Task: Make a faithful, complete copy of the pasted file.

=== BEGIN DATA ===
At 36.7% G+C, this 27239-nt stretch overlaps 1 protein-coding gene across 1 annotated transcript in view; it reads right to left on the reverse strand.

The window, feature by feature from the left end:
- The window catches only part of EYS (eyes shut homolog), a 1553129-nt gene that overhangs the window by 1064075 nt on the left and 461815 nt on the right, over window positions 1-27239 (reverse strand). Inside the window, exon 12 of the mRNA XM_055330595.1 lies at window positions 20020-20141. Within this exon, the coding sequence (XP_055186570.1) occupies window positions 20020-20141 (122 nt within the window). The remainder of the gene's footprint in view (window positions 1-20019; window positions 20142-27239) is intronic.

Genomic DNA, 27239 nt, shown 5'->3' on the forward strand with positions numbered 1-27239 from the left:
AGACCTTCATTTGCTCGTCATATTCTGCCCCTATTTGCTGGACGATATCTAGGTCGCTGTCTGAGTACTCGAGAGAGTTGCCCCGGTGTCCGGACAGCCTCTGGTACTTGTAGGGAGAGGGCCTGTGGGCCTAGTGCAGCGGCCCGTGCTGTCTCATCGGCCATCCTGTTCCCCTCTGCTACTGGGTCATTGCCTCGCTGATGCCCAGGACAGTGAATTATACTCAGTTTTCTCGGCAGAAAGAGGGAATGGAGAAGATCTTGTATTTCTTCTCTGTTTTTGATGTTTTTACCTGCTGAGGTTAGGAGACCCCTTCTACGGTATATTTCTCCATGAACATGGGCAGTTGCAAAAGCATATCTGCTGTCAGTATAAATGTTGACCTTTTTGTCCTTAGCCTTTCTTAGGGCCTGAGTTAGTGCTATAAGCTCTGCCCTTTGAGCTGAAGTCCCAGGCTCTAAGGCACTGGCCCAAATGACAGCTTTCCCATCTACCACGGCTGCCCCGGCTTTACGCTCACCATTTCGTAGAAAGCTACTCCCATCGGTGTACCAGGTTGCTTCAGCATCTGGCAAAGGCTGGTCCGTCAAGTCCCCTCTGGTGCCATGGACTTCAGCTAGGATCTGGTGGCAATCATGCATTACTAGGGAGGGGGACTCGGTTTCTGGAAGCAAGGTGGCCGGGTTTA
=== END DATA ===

At 36.7% G+C, this 27239-nt stretch overlaps 1 protein-coding gene across 1 annotated transcript in view; it reads right to left on the reverse strand.

The window, feature by feature from the left end:
- The window catches only part of EYS (eyes shut homolog), a 1553129-nt gene that overhangs the window by 1064075 nt on the left and 461815 nt on the right, over window positions 1-27239 (reverse strand). Inside the window, exon 12 of the mRNA XM_055330595.1 lies at window positions 20020-20141. Within this exon, the coding sequence (XP_055186570.1) occupies window positions 20020-20141 (122 nt within the window). The remainder of the gene's footprint in view (window positions 1-20019; window positions 20142-27239) is intronic.

Genomic DNA, 27239 nt, shown 5'->3' on the forward strand with positions numbered 1-27239 from the left:
AGACCTTCATTTGCTCGTCATATTCTGCCCCTATTTGCTGGACGATATCTAGGTCGCTGTCTGAGTACTCGAGAGAGTTGCCCCGGTGTCCGGACAGCCTCTGGTACTTGTAGGGAGAGGGCCTGTGGGCCTAGTGCAGCGGCCCGTGCTGTCTCATCGGCCATCCTGTTCCCCTCTGCTACTGGGTCATTGCCTCGCTGATGCCCAGGACAGTGAATTATACTCAGTTTTCTCGGCAGAAAGAGGGAATGGAGAAGATCTTGTATTTCTTCTCTGTTTTTGATGTTTTTACCTGCTGAGGTTAGGAGACCCCTTCTACGGTATATTTCTCCATGAACATGGGCAGTTGCAAAAGCATATCTGCTGTCAGTATAAATGTTGACCTTTTTGTCCTTAGCCTTTCTTAGGGCCTGAGTTAGTGCTATAAGCTCTGCCCTTTGAGCTGAAGTCCCAGGCTCTAAGGCACTGGCCCAAATGACAGCTTTCCCATCTACCACGGCTGCCCCGGCTTTACGCTCACCATTTCGTAGAAAGCTACTCCCATCGGTGTACCAGGTTGCTTCAGCATCTGGCAAAGGCTGGTCCGTCAAGTCCCCTCTGGTGCCATGGACTTCAGCTAGGATCTGGTGGCAATCATGCATTACTAGGGAGGGGGACTCGGTTTCTGGAAGCAAGGTGGCCGGGTTTA